United States District Court, D. Hawaii
THAD J. THOMPSON, #A5013250, Plaintiff,
HAWAII DEP'T OF PUBLIC SAFETY, HALAWA CORRECTIONAL FACILITY, SGT. IKEGAMI, COUNSELOR TORRES, CPT. PALEKA, Defendants,
ORDER DISMISSING FIRST AMENDED COMPLAINT AND DENYING
MOTIONS FOR PRELIMINARY INJUNCTION
E. Kobayashi United States District Judge.
the Court are Plaintiff Thad J. Thompson's First Amended
Complaint (“FAC”), ECF No. 12, and two Motions
for Preliminary Injunction. ECF Nos. 2, 9. Thompson is
incarcerated at the Halawa Correctional Facility
(“HCF”) and is proceeding in forma pauperis. He
names the Hawaii Department of Public Safety
(“DPS”), HCF, HCF Sergeant Ikegami, Counselor
Torres, and Captain Paleka as Defendants in their individual
and official capacities. Thompson alleges that Defendants
violated his constitutional right to access the court.
following reasons, Thompson's FAC is DISMISSED with leave
granted to amend and his Motions for Preliminary Injunction
courts must screen all cases in which prisoners seek redress
from a governmental entity, officer, or employee, or seek to
proceed without prepayment of the civil filing fees.
See 28 U.S.C. §§ 1915(b)(2) and 1915A(a).
The court must identify cognizable claims and dismiss those
claims that are frivolous, malicious, fail to state a claim
on which relief may be granted, or seek monetary relief from
a defendant who is immune from such relief. Id. at
§§ 1915(b)(2) and 1915A(b).
complaint must contain “a short and plain statement of
the claim showing that the pleader is entitled to
relief.” Fed.R.Civ.P. 8(a)(2). Detailed factual
allegations are not required, but “[t]hreadbare
recitals of the elements of a cause of action, supported by
mere conclusory statements, do not suffice.”
Ashcroft v. Iqbal, 556 U.S. 662, 678 (2009) (citing
Bell Atlantic Corp. v. Twombly, 550 U.S. 544, 555
(2007)). Moreover, a plaintiff must demonstrate that each
defendant personally participated in the deprivation of his
rights. Jones v. Williams, 297 F.3d 930, 934 (9th
prisoners' pleadings must be liberally construed and
given the benefit of any doubt. Blaisdell v.
Frappiea, 729 F.3d 1237, 1241 (9th Cir. 2013); Hebbe
v. Pliler, 627 F.3d 338, 342 (9th Cir. 2010). However,
“the liberal pleading standard . . . applies only to a
plaintiff's factual allegations.” Neitzke v.
Williams, 490 U.S. 319, 330 n.9 (1989). “[A]
liberal interpretation of a civil rights complaint may not
supply essential elements of the claim that were not
initially pled.” Bruns v. Nat'l Credit Union
Admin., 122 F.3d 1251, 1257 (9th Cir. 1997) (quoting
Ivey v. Bd. of Regents, 673 F.2d 266, 268 (9th Cir.
1982)). A plaintiff must identify specific facts supporting
the existence of substantively plausible claims for relief.
Johnson v. City of Shelby, 135 S.Ct. 346, 347 (2014)
(per curiam) (citation omitted). Leave to amend should be
granted if it appears possible that the plaintiff can correct
the complaint's defects. Lopez v. Smith, 203
F.3d 1122, 1130 (9th Cir. 2000).
sustain an action under section 1983, a plaintiff must show
‘(1) that the conduct complained of was committed by a
person acting under color of state law; and (2) that the
conduct deprived the plaintiff of a federal constitutional or
statutory right.'” Hydrick v. Hunter, 500
F.3d 978, 987 (9th Cir. 2007) (citation omitted), vacated
and remanded on other grounds, 556 U.S. 1256 (2009);
see also West v. Atkins, 487 U.S. 42, 48 (1988); 42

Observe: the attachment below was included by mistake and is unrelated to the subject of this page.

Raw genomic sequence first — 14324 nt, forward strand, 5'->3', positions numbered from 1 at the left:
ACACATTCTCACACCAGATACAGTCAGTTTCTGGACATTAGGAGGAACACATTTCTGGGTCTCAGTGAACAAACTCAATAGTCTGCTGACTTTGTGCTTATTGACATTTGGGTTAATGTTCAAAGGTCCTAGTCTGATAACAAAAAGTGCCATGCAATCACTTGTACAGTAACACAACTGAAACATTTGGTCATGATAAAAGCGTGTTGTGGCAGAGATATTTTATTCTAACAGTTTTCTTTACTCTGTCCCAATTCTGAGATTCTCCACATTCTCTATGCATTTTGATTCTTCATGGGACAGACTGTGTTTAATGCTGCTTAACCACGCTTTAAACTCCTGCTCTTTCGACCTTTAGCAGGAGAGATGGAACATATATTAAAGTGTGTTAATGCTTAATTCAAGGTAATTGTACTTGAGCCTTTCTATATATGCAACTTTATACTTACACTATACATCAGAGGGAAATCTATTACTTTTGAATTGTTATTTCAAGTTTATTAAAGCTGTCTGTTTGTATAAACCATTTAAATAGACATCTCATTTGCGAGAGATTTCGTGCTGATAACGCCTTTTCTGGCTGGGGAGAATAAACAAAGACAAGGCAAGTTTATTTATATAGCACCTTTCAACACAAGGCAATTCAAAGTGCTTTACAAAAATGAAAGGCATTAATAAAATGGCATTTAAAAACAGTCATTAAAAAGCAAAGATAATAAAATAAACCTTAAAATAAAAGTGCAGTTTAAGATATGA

U.S.C. § 1983.
a plaintiff must allege that he suffered a specific injury as
a result of a particular defendant's conduct and an
affirmative link between the injury and the violation of his
rights. See Monell v. Dep't of Social Servs.,
436 U.S. 658 (1978); Rizzo v. Goode, 423 U.S. 362,
371-72, 377 (1976). “A person ‘subjects'
another to the deprivation of a constitutional right, within
the meaning of § 1983, if he does an affirmative act,
participates in another's affirmative acts or omits to
perform an act which he is legally required to do that causes
the deprivation of which complaint is made.”
Johnson v. Duffy, 588 F.2d 740, 743 (9th Cir. 1978).
alleges that Defendants violated his First Amendment right of
access to the courts by limiting the amount of legal
paperwork he is allowed to keep in his cell to three inches,
denying him a “reasonable amount” of writing
paper, and any manilla envelopes. FAC, ECF No. 12, PageID
#51. He suggests that these restrictions have or will impede
his litigation in Thompson v. Afamasaga, Civ. No.
1:16-cv-00128 JMS-KSC (D. Haw. 2016), although he points to
no specific instance where his efforts to prosecute Civ. No.
1:16-cv-00128 has been hindered or obstructed.
Claims Against HCF and DPS Are Dismissed
“The Eleventh Amendment bars suits for money damages in
federal court against a state, its agencies, and state
officials acting in their official capacities.”
Aholelei v. Dep't of Pub. Safety, 488 F.3d 1144,
1147 (9th Cir. 2007). Defendants named in their official
capacities are subject to suit under § 1983 only
“for prospective declaratory and injunctive relief . .
. to enjoin an alleged ongoing violation of federal
law.” Oyama v. Univ. of Haw., 2013 WL 1767710,
at *7 (D. Haw. Apr. 23, 2013) (quoting Wilbur v.
Locke, 423 F.3d 1101, 1111 (9th Cir. 2005),
abrogated on other grounds by Levin v. Commerce Energy
Inc., 560 U.S. 413 (2010)); see also Will v. Mich.
Dep't of State Police, 491 U.S. 58, 70-71 (1989).
“state agencies . . . are not ‘persons'
within the meaning of § 1983, and are therefore not
amenable to suit under that statute.” Maldonado v.
Harris, 370 F.3d 945, 951 (9th Cir. 2004) (citing
Will, 491 U.S. at 70). Nor are jail or prison
facilities “persons” amenable to suit under
§ 1983. See Allison v. California Adult
Auth., 419 F.2d 822, 823 (9th Cir. 1969).
HCF nor DPS are “persons” under § 1983 and
they are DISMISSED. See Christman v. Micheletti, 302
F. App'x 742, 743 (9th Cir. 2008) (affirming dismissal of
claims against ...